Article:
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The good, bad and ugly for understanding the value of DER

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No doubt, distributed energy resources (DER) are here to stay. The shift from stationary power to distributed generation is forcing the energy industry to come up with new methods to measure the value of DER.

People generally refer to the “stacked” benefits of DER because there are multiple different benefits — to different entities — for distributed energy. However, not all stacked DER benefits are created equal. The DER benefits to the transmission system and wholesale markets are relatively straightforward to calculate. The DER distribution system benefits are also quantifiable even if distribution utilities do not have all the data. But some of the benefits that DER provides, such as resiliency, environmental and public benefits, and reduced renewable standard compliance costs are in the early stages of industry thought process.

DER Definition

Some DER definitions include traditional demand-side options such as demand response and energy efficiency, whereas others draw a distinction referring to distributed generation such as Behind-The-Meter (BTM) energy storage, rooftop Photovoltaic (PV), and fuel cells. In general, any resource on the distribution system that chooses to participate in the transmission system is a distributed energy resource. For example, a BTM energy storage can charge from the distribution connected PV solar array and, for the right incentive, discharge in the transmission connected wholesale market.

Value of DER

Value of DER (VDER) is a term prevalent in New York and now catching on in other state jurisdictions. NY Department of Public Safety (DPS) approved compensating DER at New York Independent System Operator (NYISO) wholesale day-ahead Locational Based Marginal Prices (LBMPs) (Case # 15-E-0751). LBMP is the same as Locational Marginal Price (LMP) at other grid operators, the marginal cost of serving the next megawatt (MW), including pricing out transmission congestion, and loss cost components.

The good

Wholesale markets and the role of the transmission system are well established in states with organized ISO. Due to years of market experience, pricing data is available at transmission nodes. This data is helpful to put a value on the benefits that DER provide to the transmission system and the ISO zones.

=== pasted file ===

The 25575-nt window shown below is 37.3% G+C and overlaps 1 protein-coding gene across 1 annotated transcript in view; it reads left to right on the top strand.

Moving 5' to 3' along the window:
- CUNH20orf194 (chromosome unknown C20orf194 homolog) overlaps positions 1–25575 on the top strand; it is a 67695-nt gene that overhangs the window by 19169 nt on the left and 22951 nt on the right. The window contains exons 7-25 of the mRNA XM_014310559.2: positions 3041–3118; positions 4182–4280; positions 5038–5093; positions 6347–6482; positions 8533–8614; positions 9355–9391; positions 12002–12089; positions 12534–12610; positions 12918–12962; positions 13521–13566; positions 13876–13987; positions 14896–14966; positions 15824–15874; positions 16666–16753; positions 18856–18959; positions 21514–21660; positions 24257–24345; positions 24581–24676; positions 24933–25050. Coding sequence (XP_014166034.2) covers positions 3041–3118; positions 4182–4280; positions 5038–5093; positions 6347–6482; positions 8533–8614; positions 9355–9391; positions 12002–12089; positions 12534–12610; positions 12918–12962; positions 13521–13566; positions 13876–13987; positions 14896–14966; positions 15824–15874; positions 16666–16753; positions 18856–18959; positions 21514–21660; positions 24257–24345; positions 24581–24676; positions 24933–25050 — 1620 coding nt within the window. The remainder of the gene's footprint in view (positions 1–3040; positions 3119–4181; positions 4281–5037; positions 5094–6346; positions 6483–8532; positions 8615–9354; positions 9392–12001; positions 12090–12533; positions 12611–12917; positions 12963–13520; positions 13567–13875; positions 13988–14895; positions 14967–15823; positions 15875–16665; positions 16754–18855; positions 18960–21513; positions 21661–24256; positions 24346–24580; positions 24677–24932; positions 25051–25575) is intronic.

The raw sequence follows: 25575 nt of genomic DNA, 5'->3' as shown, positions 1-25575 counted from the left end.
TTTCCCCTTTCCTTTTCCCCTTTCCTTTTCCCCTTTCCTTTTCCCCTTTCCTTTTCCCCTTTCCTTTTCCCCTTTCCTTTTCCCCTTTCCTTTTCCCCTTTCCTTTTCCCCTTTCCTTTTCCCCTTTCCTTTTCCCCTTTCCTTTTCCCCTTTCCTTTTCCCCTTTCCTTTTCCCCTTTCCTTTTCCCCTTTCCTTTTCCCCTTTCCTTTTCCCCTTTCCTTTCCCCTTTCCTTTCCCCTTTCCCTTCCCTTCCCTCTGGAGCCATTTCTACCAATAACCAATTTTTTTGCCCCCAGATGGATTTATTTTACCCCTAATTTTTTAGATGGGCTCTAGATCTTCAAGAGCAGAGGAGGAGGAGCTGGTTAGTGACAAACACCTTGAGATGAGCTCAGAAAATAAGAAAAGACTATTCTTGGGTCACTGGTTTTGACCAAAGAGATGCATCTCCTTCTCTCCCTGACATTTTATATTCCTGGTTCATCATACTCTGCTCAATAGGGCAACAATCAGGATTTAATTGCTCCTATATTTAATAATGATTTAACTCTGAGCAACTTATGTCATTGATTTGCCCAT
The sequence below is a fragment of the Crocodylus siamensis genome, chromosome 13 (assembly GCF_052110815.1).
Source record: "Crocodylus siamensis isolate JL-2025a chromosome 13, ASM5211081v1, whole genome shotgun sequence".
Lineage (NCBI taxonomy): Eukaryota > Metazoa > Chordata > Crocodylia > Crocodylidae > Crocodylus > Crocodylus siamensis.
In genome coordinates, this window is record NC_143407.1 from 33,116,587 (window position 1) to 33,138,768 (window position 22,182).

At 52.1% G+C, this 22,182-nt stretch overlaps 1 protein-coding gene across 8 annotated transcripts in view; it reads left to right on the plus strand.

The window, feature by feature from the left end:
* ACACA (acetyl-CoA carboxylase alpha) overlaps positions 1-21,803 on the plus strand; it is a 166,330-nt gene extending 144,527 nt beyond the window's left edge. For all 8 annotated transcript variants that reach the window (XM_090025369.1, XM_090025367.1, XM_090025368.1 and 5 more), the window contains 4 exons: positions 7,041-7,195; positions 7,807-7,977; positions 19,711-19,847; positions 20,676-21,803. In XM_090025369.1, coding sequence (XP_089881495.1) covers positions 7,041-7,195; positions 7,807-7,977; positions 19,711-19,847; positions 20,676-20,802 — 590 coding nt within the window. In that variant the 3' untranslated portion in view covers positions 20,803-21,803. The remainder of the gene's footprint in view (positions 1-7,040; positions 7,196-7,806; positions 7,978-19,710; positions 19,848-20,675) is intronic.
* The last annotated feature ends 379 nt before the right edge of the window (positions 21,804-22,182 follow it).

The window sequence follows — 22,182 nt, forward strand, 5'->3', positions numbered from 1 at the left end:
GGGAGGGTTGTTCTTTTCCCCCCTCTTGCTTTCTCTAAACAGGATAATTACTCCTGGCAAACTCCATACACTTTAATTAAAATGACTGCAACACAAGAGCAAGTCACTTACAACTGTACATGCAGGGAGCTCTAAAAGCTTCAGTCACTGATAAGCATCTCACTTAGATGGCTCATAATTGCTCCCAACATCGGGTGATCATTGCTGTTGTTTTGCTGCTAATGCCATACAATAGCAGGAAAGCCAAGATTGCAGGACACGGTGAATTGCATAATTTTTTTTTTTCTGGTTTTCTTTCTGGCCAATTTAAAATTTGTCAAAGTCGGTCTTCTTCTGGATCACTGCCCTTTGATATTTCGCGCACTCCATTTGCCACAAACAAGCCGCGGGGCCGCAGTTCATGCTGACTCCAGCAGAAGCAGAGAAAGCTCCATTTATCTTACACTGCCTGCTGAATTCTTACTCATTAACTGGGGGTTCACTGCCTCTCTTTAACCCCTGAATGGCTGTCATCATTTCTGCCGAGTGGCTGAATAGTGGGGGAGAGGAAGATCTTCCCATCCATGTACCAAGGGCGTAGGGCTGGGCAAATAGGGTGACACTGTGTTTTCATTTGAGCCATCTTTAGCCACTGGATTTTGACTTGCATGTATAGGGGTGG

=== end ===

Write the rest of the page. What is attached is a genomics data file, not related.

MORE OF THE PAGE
DER can participate in wholesale markets, much like a demand response resource. Aggregators have experience bidding their demand-side resources for reliability and economical price signals. Hence, it is straightforward to calculate the DER benefits to the transmission system. These benefits include a reduction in energy, capacity, and ancillary prices, and transmission charges due to reduced energy transacted at the bulk electric system. Transmission congestion and transmission losses can be quantified as well due to the LMP data.

Non Wires Alternatives (NWA) or more accurately Alternative Transmission Solutions (ATS) are possible alternatives to transmission projects.

The bad

DER provide benefits to both transmission owners and distribution utilities. But due to the lack of a Distribution System Operator (DSO) type of entity that provides data transparency and price signals at the distribution node, there is no data (Distribution LMP) readily available to quantify the DER benefits at the distribution system level.

Distribution utilities have not traditionally collected data on distributed generation interconnection costs, and distribution capacity costs as it relates to the emerging technologies such as BTM energy storage, and the overall administrative costs of “grid modernization” programs. These emerging programs are new, and it takes at least 2-3 cycles of the Integrated Distribution Planning (IDP) process to fine-tune the data needed to show the value of DER to the distribution system.

States with retail electric providers have some data, but not all. Vertically integrated states are in the early stages of integrating resource and distribution planning holistically.

The ugly

If collecting data to show the DER benefits to the distribution system takes time, it is tougher to quantify all the external benefits that DER provide to the T&D grid at large. For example, the word resiliency has gathered a new meaning ever since hurricanes and wildfires have become a norm rather than an anomaly. Nowadays, increased awareness of social and environmental justice is leading to public health benefit discussions. By locating DER at the transmission or distribution node, there is also a Renewable Portfolio Standard (RPS) compliance cost-benefit. Utilities have renewable compliance costs based on energy sales, and reduction in sales due to energy efficiency and DER translates into reduced compliance costs. But this is tough to quantify.

In conclusion

Since DER penetration is only going to increase due to state mandates and goals, the utility industry should take a closer look at data gaps and fine-tune the distribution planning protocols. Not all data needs to be available; efforts to quantify the value of DER should start in earnest. There are serious public health concerns if stationary power in the form of diesel generator peakers continues to operate. BTM storage can fill the capacity gap but needs a renewable energy source to charge the batteries. Hence distribution utilities need to figure out the methodologies for DER stacked benefits quickly.